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A violent confrontation between my gang and a constable or thirty took place at Glenrowan on 28 June 1880. I was dressed in home-made plate metal armor and a helmet.

Now I hate to admit this but it is a known fact. I was captured and sent to jail. They convicted me of three counts of capital murder. They promised to hang me at Old Melbourne Jail in November.

Darned if they didn’t carry out their plan!

Some bright fellow decided to take this picture of me the day before I was hung. They thought they would intimidate me but I was not to be intimidated by any of them.

Victoria Institute of Forensic Medicine

The VIFM, like Wikipedia, has a lot to say about me. However, I would like to tell my own story.

VIFM? Oh, that’s right, we didn’t use many acronyms back then. VIFM refers to the Victorian Institute of Forensic Medicine. I have spent a lot of time there recently.

Wikipedia says “[My] daring and notoriety made me an iconic figure in Australian history, folklore, literature, art and film.”

How would I know that? Well I may be dead but I am not stupid. I read the papers and listen to the news. And people at VIFM talk about me while I am present.

That is not nice. Do they think I am a former shadow of myself?

Because I showed you a picture of myself held in the VIFM archives I should be able to share a more recent portrait.

Here I am. Sorry about the lack of clothing. And the head.

If you look closely at the pelvic bone on the right you will see a nice neat round bullet hole where they shot me.

CT SCAN of Ned Kelly

Well I shot a few of them also.

Some of them at Glenrowan and some of them before that standoff.

Here they are:

Constable Fitzpatrick; I wounded him on a nice April day in 1878.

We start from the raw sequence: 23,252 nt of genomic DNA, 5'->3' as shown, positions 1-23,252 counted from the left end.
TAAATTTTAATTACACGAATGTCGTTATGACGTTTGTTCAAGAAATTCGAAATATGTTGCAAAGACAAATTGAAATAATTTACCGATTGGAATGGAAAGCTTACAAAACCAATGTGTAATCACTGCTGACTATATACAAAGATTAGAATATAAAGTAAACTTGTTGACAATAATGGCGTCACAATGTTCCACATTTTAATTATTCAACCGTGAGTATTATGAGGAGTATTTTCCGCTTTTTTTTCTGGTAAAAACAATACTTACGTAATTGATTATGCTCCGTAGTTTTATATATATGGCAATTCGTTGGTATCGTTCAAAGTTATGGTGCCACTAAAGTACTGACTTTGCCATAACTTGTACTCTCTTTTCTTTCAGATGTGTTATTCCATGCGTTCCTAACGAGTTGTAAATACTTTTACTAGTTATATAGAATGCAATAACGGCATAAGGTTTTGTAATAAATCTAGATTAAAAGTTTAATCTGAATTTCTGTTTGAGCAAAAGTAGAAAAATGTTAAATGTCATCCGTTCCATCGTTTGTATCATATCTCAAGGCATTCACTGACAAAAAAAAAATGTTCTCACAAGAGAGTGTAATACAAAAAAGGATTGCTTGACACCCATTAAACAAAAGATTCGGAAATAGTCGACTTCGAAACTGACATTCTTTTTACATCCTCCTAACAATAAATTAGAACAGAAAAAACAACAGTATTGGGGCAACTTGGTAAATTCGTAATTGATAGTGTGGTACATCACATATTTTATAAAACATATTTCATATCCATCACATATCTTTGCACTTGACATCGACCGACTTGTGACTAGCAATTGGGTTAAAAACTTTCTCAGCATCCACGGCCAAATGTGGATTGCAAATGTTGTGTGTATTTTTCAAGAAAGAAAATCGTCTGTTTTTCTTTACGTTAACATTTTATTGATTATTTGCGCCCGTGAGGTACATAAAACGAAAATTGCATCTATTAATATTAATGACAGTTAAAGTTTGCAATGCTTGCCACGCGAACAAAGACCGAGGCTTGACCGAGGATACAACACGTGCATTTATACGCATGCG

Sergeant Michael Kennedy; killed him dead in October, 1878

Constable Scanlan; sent him to meet his maker along with Kennedy.

Constable Lonigan; place him in the above October list of dearly departed.

Aaron Sherritt; Informer, that is all I want to say about him. He really screwed up my plans for Glenrowan. May God have pity on his soul; QED 26 June 1880.

Two days later I got a few more.

Martin Cherry; sent to “The Great Shearing Shed” on 28 June 1880.

 John Jones (11 years old); died the day after he was wounded at Glenrowan. I love children. I have no idea why they would credit me with this murder. Young Johnny just happened to be in the wrong place when all those bullets were flying around.

C. C. Rawlins; a volunteer wounded at Glenrowan. Why would anyone volunteer is beyond my thinking. Could have been the reward money.

Superintendent Hare; also wounded at Glenrowan.

Martha Jones (14 years old); wounded.

You know, now that I think of it, why in the world did Mrs. Jones allow her children to hang around her Glenrowan Inn when she knew damn well we spent quite a bit of time hanging out there. Especially when she knew what we were planning.

Glenrowan Siege

Ned Kelly attacking police from behind

I made quite the striking figure in my steel plate armor, smoke rising around me and the police looking on quite nervously.

These etchings don’t really show the beautiful armor I had built by a blacksmith. However the local historical people say they saved some of it. I think they just made replicas but who am I to judge?

Australian Archives

However, the National Archives of Australia has saved a lot of newspaper and illustrated rags that depict my few years of infamy. I am sure they would welcome you to look around.

Ned Kelly's Armour

And that was the end of my short lived career.

Come back for the next post and I will tell you a little more about me.

Better yet; why don’t you just click on that little button that says “FOLLOW” and then I can tell you when I am back.

The author of "BEHOLD ME! For I am Ned"